If you become incapacitated, does someone you trust have the authority to handle your financial and medical decisions?
Did you answer “no”? Then you may want to talk to your legal advisor about drafting a power of attorney.
A power of attorney (POA) is a written document that lets a person you choose manage your finances and make certain other decisions for you in the event you are unable to make them for yourself. These decisions can include opening and closing bank accounts, signing checks, filing tax returns and handling your investment portfolio.
Here are answers to three common questions about POAs:
- Who should I give power of attorney to?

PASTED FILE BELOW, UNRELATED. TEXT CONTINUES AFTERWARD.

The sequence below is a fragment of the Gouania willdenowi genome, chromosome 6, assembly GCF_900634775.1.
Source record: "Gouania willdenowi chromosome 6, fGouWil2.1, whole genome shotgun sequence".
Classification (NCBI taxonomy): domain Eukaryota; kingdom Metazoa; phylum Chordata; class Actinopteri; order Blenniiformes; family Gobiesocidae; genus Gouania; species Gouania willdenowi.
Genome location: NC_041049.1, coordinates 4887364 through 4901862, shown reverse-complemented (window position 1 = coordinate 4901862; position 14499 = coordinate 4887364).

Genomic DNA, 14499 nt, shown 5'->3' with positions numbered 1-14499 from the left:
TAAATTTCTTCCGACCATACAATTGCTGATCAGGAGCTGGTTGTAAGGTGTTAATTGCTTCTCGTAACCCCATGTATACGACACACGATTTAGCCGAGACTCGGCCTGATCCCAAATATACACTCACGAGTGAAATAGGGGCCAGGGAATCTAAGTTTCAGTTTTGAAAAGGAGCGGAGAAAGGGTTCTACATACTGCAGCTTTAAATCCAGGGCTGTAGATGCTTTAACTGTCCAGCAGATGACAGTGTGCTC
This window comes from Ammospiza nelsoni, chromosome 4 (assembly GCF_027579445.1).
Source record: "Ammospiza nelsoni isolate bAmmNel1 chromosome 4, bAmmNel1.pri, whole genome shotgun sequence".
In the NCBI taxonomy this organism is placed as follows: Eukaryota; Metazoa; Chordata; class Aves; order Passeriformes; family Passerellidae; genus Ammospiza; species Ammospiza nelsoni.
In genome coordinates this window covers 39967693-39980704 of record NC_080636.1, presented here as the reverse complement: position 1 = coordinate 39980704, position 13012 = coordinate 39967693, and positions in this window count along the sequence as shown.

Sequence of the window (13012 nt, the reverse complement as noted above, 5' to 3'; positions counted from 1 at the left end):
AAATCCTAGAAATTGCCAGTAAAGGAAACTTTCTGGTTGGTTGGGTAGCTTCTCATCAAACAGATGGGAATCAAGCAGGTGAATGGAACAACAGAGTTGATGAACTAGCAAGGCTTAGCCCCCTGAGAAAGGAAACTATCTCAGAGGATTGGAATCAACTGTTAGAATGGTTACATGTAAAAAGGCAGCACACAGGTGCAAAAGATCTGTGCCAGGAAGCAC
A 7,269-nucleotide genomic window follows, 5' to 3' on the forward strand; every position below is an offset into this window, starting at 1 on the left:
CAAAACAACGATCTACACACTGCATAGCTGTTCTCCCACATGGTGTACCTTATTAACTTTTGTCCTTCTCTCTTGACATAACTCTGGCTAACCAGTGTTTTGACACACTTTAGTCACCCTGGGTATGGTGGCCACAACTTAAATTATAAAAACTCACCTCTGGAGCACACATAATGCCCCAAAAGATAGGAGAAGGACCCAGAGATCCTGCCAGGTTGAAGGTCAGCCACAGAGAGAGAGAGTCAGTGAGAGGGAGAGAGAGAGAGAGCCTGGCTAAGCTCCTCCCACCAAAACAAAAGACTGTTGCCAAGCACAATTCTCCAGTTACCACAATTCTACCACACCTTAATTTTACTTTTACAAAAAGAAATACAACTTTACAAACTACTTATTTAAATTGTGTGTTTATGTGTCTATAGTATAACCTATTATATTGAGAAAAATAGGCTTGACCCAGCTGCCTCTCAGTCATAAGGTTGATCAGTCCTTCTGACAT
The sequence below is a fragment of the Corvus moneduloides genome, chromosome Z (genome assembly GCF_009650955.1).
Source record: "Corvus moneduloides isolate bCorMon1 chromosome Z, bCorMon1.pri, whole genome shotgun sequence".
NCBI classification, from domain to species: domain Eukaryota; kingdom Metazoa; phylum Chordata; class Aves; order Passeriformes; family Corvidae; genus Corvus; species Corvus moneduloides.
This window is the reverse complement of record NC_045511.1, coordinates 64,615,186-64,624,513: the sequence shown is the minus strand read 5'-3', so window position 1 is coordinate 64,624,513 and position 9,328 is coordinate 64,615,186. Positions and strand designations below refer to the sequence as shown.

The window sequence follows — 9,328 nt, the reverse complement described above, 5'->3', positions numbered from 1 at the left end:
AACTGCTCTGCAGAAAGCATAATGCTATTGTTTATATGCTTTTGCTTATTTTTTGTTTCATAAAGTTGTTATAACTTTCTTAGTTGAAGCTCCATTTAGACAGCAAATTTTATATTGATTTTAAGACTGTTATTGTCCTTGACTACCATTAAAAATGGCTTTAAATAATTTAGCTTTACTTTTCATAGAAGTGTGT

Pick someone you trust who is capable of making sound financial decisions—and who is willing to do so.
You may also want to consider choosing a second person who meets the same qualifications as a backup.
- What powers do I want to give the person who holds my power of attorney?
You can grant limited or general powers. A limited power of attorney allows your designated person to take actions that are specifically listed in your POA. A general power of attorney allows the person you have chosen to act on your behalf in all matters.
- Do I need a separate power of attorney for health care?
It depends on where you live. Each state has its own laws regarding who can make medical decisions for you when you are incapacitated. Some accept a traditional POA for both financial and health care matters, while others require a separate POA for health care.